Moffat County Sheriff’s deputy helping train Craig’s new police dog
Craig doesn’t have its own police pooch anymore, but a Craig Police Department corporal with a knack for drug enforcement wants to change that.
“There has been a gap in our ability to investigate and enforce drug crimes since our previous canine handler, Cpl. Alvin Luker, left our department in August of 2017,” said Corporal Grant Laehr during a meeting of the Craig City Council Tuesday, March 26. “I would like to fill that gap.”
Police Chief Jerry DeLong said the department’s previous canine was trained to alert to marijuana — which is legal now — and DeLong said he wasn’t sure he’d be able to un-train CPD’s canine.
“At that point in time, I just decided to sell the remaining few years on the life of the dog to Cpl. Luker, and he took the dog to Texas, and he’s now employed with a police department in Texas,” DeLong said Tuesday.
Laehr provided council with more than five years worth of drug enforcement data, which shows a steady rise in drug felonies and distribution charges. According to the data, in 2014, CPD handled 31 felony drug cases and five distribution cases. Those two data sets jumped to 88 felony drug cases and 16 distribution cases in 2018. Laehr warned council that 2019 is shaping up to be Craig’s worst year yet for drug charges.
“This year, we’re on an uptick, unfortunately,” Laehr said. “We’re probably going to beat our highest year so far by about another 20 percent based on year-to-date numbers. I think we need to send the message to our community that we are taking a proactive stance on this. I think a canine team … would be an excellent way to do that.”
According to council documents posted on the city’s website, the dog will cost a one-time payment of about $4,000 to Deputy Sgt. Courtland Folks, with Moffat County Sheriff’s Office, who has agreed to train Laehr as the dog’s handler beginning when the dog is still a young puppy — strengthening the bond between Laehr and Craig’s callow canine cop.
About a years worth of training would be needed before the dog would be added to the force for a typical working career of six to eight years. Annual vaccinations, veterinary care, and food will run CPD about $980, along with various one-time purchases for equipment, such as installation of a used cage for the dog’s canine vehicle, a heated outdoor kennel, leashes, harnesses, bowls, and other training equipment, costing a grand total of about $10,000.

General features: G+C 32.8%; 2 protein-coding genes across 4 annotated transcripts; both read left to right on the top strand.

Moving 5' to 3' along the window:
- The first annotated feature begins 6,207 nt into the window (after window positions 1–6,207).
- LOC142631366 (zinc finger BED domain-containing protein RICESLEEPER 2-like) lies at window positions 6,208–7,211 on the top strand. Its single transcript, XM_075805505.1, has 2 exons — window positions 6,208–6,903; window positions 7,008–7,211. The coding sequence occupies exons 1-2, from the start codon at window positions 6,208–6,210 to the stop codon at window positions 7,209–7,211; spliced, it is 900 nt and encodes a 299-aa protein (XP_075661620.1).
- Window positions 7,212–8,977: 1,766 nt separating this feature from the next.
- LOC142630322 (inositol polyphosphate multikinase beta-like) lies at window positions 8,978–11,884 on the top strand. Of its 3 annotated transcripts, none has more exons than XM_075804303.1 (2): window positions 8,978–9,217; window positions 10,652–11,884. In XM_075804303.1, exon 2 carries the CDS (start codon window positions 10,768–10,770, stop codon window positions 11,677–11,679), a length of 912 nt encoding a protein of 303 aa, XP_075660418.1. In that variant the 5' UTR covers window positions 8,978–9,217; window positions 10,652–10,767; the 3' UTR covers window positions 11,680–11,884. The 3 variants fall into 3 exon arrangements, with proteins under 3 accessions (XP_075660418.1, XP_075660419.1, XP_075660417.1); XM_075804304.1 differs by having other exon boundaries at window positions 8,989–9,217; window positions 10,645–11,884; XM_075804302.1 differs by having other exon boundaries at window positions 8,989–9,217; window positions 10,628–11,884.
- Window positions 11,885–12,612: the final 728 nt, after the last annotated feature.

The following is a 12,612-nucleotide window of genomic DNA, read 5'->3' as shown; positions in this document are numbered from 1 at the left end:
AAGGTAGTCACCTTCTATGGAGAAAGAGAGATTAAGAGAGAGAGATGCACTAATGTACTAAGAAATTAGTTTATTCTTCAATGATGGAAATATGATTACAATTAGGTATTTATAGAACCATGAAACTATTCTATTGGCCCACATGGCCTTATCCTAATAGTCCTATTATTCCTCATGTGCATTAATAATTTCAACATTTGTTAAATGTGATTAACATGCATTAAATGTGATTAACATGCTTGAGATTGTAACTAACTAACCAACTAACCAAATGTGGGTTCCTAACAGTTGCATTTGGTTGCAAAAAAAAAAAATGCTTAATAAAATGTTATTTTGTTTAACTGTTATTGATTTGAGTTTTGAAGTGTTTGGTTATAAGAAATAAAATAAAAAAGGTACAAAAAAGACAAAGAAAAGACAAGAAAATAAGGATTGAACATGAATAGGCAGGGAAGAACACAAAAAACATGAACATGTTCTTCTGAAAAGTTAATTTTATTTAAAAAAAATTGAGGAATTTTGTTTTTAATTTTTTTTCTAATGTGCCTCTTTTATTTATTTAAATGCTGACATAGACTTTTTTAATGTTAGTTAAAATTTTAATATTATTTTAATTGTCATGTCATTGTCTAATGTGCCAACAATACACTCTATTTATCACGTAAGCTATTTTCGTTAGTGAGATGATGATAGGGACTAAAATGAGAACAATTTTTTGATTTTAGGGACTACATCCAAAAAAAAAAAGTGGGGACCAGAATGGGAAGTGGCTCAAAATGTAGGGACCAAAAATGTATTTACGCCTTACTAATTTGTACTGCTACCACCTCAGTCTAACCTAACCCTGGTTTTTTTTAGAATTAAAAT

“I have reviewed our department’s policy and requirements for working canines and handler,” Laehr said. “I meet the qualifications to become a canine handler and can facilitate the housing, care, training, and other responsibilities outlined in the policy. I have also discussed it with my family, and we are all prepared and excited to take on the responsibility and look forward to having a working canine as a part of our family.”
The alternative trainer to Folks would cost CPD more than $30,000, Laehr said, as Folks lives and works in the Craig community. Folks also trained CPD’s last canine, Thunder.
“This relationship will make this process extremely cost productive and virtually seamless when the time comes that the drug canine is ready to work,” Laehr said of CPD’s relationship with Folks.
Mayor John Ponikvar supported a new drug canine.
“I think it’s great you want to move forward with this,” Ponikvar told Laehr.
The city has already budgeted some money to begin the process of training the dog.
“It’s in the budget to start working and get the peripherals for the dog,” Ponikvar said.
Craig’s new police dog is expected to hit the streets in 2020.
Contact Clay Thorp at 970-875-1795 or cthorp@CraigDailyPress.com.